I was showing a couple of college students our university's LP collection a few weeks ago. You should have seen the two of them as they perused their way through several of our 10,000 or so LPs. It was like they had discovered a gold mine of music that they did not know existed. They now make regular visits to the library. :)
     
  12. drobbins

    drobbins Screenwriter

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    I would not miss CDs one bit. I don't think I have had one in my hands in years. I know mp3s aren't the best audio quaity, but when listening to them in my car or on computer speakers, it doesn't matter. I like the fact that I can listen to all my music in random order instead of 10 songs at a time. Maybe someday when I have time, a good sound system and the kids are moved out, I will start really listening to music again. By then I hope they have improved on the quality of mp3s or what every the current format would be. But then again - that would mean I would have to purchase my whole collection - again ! $$!
     
  13. DaveF

    DaveF Moderator
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    The stats on CDs are devastating: Teen purchase of CDs is down 50% from a year or two ago.

    MP3 is the replacement; it is the "better" format. Incoming college freshmen, in blind tests, prefer the sound of MP3 music to CD. And MP3 is "better" when "better" is defined as playable on portable, usable on computer, and easily gotten online.

    While I prefer CDs -- an "archival" hardcopy format that is easily copied to my Mac / iPod. But
    I haven't listened to a CD in four years; not since getting an iPod. I don't relish their extinction, but CDs are on the way out.

    (Music on DVD won't happen. It only makes things worse for the consumer. Physical format. Copying is technically prohibited. More expensive than DVD. Not easily playable in cars, at gym, on iPod.)

    http://www.itfacts.biz/33-of-all-music-sold-in-2008-was-digital/12867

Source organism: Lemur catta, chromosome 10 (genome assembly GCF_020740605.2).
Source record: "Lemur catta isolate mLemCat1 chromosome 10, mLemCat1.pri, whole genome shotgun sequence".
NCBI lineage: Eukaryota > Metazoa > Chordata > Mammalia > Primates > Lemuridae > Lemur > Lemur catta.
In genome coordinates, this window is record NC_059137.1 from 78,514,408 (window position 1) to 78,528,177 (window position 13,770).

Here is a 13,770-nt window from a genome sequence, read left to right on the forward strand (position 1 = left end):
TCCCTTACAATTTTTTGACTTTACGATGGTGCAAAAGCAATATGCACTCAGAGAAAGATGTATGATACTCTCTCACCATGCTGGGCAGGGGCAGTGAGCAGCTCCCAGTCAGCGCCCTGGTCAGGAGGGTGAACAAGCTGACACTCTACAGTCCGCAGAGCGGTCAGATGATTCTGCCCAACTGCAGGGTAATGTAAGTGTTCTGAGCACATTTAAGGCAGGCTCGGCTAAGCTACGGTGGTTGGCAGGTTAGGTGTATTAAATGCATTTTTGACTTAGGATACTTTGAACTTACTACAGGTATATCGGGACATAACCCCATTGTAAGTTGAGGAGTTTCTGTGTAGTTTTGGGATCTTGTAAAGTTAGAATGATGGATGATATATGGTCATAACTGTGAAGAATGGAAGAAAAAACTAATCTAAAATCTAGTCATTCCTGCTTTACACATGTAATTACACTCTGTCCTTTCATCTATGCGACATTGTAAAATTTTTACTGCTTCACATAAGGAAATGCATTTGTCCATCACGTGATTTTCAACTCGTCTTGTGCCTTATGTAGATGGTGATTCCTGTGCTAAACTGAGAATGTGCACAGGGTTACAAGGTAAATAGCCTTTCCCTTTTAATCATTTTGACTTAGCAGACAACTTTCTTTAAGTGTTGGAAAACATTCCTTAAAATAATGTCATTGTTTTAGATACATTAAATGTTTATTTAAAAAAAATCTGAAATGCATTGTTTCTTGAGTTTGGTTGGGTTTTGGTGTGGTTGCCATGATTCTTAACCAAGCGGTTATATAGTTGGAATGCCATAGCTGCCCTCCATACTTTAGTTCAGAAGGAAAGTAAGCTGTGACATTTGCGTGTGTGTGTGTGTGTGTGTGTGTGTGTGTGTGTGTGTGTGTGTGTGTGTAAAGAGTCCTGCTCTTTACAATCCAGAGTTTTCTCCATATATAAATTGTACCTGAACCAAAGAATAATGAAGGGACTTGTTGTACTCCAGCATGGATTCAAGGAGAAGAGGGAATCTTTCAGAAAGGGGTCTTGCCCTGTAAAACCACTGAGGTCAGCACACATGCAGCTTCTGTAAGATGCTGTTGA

http://www.fastcompany.com/blog/kit-eaton/technomix/will-kids-and-mp3s-ruin-music-recording-quality
     
  14. Steve_Tk

    Steve_Tk Cinematographer

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    That's surprising. I have not bought a CD in 10 years.
     
  15. Mike Frezon

    Mike Frezon Moderator
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    Being the kind of "old school" guy that I am, I still buy CDs on a fairly regular basis.

    I was really surprised when Disney announced I would NOT be able to buy a soundtrack CD for the film Up!.

    But I have also, for the first time, now been using an iPod for trips to the gym and admit that I have been doing some downloading from amazon & the iTunes store.

    I wouldn't want to use those formats for home listening...although for convenience' sake I will play tunes on my PC while working and surfing the HTF. I just love the sound quality on Blu-ray discs. The lossless concerts and performance discs I own are just tremendous.

    I suppose the death of CD is inevitable...but I, too, think it will probably be a fairly long while before it goes the way of VHS.
     
  16. DaveF

    DaveF Moderator
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    Two interesting points from that link.
    1) iTunes (Apple) has 25% of the music market and 69% of the online subset. By any measure, Apple does not have a monopoly.

    2) No demographic breakdown. CDs are bought by geezers (that is, anyone over 35). They're dying off or desparately trying to salvage their 401k. Youth are *not* buying CDs. Digital music will win by simple attrition.
     
  17. Jesse Skeen

    Jesse Skeen Producer

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    Reason CDs don't sell as well as they used to: PRICE.
     
  18. DaveF

    DaveF Moderator
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    What, they're too cheap?

    20 years ago, CDs were about $15. Today, CDs are about $15. In inflation adjusted dollars, the price has gone down. In real terms, CDs are easily bought for
     
  19. Ockeghem

    Ockeghem Ockeghem

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    The exclusion of liner notes is another issue that I wish companies distributing CDs would address more carefully. It is especially helpful to have these intact not only for informational purposes, but also for those who are engaged in music research. This is another of the reasons that I prefer vinyl in many cases, or using vinyl in conjunction with a CD release of an identical title. For me, the quality of the recording is not in every case paramount.

    It is unfortunate that the transfer to CD of many collections of works on LPs omits not only liner notes and art work, but actual tracks that were included in the original release. This has occurred with David Munrow's Music Of the Gothic Era, as well as selected recordings of the works of William Byrd (distributed originally on L'Oiseau Lyre), and other works from the medieval and renaissance historical periods. With CDs, I don't believe space is the primary problem, and yet several of the tracks making the transition are often omitted.